The Sheriff appealed to the Appellate Division and we certified the case upon our own motion. R. 2:12-1.
The narrow issues here presented concern only the actual summoning of petit jurors, their supervision while attending the courts and the manner in which they shall receive the statutory fees to which they are entitled.
The selection of persons to serve on petit jury panels was once the province of the sheriff. State v. Sturdivant, 31 N.J. 165, 171 (1959), cert. den. 362 U.S. 956, 80 S. Ct. 873, 4 L. Ed. 2d 873 (1960); State v. Profita, 114 N.J.L. 334, 338 (E. & A. 1935). Due to abuses, especially the packing of juries, this power, at least in part, was taken from the sheriff by the so-called Fielder Act, L.
[60 NJ Page 558]
1913 (Sp. Sess.) c. 20, and was placed in the hands of jury commissioners. The sheriff of each county became, ex officio, one of the commissioners; the other, appointed by the Chancellor, was to be a local resident, not of the same political party as the sheriff. Later the Governor was substituted for the Chancellor as the person to make the appointment, L. 1929, c. 17, and still later the justice of the former Supreme Court presiding in the county. L. 1934, c. 111. Upon the passage of L. 1944, c. 96 the sheriff ceased to be one of the two commissioners solely by virtue of his office; rather, two resident citizens in each county, of different political parties, were to be appointed by the Governor as "commissioners of juries." The sheriff might be, but need not be, one of the commissioners so selected. Finally, by L. 1953, c. 240, (N.J.S.A. 2A:68-1), the power to appoint jury commissioners was lodged in the Supreme Court.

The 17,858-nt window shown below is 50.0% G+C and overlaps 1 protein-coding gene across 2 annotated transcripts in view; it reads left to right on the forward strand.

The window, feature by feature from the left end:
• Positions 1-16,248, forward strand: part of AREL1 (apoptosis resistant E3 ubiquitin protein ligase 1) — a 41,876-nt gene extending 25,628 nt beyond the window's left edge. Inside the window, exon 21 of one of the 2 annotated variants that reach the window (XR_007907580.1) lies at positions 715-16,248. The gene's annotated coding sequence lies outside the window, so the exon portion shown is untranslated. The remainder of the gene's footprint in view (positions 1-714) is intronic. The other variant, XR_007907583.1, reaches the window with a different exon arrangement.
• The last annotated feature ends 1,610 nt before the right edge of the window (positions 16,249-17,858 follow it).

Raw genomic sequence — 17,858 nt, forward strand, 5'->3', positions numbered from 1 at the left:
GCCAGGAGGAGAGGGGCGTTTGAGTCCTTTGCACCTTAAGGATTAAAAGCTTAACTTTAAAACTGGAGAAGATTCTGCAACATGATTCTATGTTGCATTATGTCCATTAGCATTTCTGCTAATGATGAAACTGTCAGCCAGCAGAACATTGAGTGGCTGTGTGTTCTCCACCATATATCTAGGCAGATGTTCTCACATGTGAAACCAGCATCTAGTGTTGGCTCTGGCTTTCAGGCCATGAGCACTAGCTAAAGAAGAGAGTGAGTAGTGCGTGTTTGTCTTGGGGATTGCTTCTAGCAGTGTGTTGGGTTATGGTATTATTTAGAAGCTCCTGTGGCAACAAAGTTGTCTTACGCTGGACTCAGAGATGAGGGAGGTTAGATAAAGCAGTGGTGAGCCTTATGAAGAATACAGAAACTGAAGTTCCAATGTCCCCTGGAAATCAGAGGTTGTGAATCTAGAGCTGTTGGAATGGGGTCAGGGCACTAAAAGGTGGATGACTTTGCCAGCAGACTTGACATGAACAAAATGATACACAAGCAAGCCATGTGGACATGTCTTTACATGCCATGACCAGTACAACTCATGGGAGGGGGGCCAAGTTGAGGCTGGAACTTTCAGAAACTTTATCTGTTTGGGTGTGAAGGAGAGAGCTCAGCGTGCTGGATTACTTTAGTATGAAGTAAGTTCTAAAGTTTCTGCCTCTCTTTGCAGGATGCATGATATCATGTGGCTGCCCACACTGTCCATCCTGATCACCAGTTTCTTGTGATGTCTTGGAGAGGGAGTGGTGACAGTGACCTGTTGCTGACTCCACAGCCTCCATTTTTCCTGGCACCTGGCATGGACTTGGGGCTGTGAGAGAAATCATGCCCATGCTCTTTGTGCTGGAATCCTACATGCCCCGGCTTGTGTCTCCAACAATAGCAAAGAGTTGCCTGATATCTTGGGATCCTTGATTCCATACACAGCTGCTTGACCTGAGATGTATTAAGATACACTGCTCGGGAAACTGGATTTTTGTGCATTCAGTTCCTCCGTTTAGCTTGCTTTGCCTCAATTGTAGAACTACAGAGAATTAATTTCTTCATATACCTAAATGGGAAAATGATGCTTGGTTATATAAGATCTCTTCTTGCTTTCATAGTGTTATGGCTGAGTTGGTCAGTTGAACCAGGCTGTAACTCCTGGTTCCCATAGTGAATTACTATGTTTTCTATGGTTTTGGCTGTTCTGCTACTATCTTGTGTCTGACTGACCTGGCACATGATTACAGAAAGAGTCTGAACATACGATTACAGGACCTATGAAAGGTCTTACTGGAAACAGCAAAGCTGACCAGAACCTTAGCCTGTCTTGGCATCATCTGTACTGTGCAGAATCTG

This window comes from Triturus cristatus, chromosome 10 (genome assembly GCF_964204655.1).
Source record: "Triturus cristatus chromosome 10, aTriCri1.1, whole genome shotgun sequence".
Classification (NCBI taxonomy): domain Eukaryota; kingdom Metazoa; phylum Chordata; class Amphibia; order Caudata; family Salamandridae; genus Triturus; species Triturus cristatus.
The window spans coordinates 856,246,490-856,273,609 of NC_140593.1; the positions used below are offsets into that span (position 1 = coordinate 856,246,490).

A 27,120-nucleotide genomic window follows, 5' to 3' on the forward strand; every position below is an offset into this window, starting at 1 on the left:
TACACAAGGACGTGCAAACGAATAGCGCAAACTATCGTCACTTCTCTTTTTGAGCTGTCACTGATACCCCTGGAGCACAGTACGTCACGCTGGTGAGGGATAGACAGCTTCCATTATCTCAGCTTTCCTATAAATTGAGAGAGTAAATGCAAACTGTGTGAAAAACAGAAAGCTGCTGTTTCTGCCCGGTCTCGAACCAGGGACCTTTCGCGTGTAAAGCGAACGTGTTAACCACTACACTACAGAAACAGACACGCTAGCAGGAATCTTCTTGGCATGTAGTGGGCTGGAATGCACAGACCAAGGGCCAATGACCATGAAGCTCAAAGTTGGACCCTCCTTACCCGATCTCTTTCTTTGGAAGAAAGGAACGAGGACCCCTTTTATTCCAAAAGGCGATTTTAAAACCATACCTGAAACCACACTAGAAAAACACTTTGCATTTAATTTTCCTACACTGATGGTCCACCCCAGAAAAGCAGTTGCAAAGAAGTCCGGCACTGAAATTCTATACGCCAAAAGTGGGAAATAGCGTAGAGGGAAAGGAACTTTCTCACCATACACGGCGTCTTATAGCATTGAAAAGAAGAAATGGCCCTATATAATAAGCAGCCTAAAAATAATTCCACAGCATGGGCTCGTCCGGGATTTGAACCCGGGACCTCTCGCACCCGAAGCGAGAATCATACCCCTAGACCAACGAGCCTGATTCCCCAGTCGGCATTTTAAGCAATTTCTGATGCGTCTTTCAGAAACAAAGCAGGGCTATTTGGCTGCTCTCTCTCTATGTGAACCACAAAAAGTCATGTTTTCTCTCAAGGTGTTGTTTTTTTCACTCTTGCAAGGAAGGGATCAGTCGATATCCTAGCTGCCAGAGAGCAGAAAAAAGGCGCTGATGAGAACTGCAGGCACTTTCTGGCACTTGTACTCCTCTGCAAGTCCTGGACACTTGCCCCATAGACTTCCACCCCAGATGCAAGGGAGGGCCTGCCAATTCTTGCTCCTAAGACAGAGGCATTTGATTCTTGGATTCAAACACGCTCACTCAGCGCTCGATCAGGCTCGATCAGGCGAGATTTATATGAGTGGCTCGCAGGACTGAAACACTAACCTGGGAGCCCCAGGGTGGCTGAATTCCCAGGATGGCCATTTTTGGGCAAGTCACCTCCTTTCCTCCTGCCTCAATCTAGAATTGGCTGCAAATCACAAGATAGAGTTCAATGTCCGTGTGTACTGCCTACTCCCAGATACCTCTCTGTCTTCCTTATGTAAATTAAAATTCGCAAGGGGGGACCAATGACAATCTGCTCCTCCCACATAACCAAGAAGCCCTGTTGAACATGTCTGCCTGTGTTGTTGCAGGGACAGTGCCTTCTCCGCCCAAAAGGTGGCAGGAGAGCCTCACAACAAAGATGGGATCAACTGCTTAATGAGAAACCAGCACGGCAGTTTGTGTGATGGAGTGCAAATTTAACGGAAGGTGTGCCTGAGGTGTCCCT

None of this is disputed by Sheriff Cryan, who agrees that the selection of petit jury panels rests with jury commissioners appointed to office by this Court. What he does claim, however, is the right, entirely ministerial in nature, to issue and serve the actual written notices summoning the jurors to attendance, whether this be done by personal service or by mail. N.J.S.A. 2A:72-5. The opposing position of the Assignment Judge is that while he, the judge, may call upon the sheriff to perform this task, he is not required to do so, but rather is at liberty to adopt some different administrative arrangement, as he has in fact done here. We agree, for reasons to be discussed below, that the Assignment Judge possesses this power.
Initially we note that the office of sheriff is not a constitutional office in the sense that some provision in the constitution protects it from legislative change. Rather, the Legislature is entirely at liberty to increase, decrease or modify the powers and duties incident to this position. A contrary view, expressed in Virtue v. Freeholders of Essex,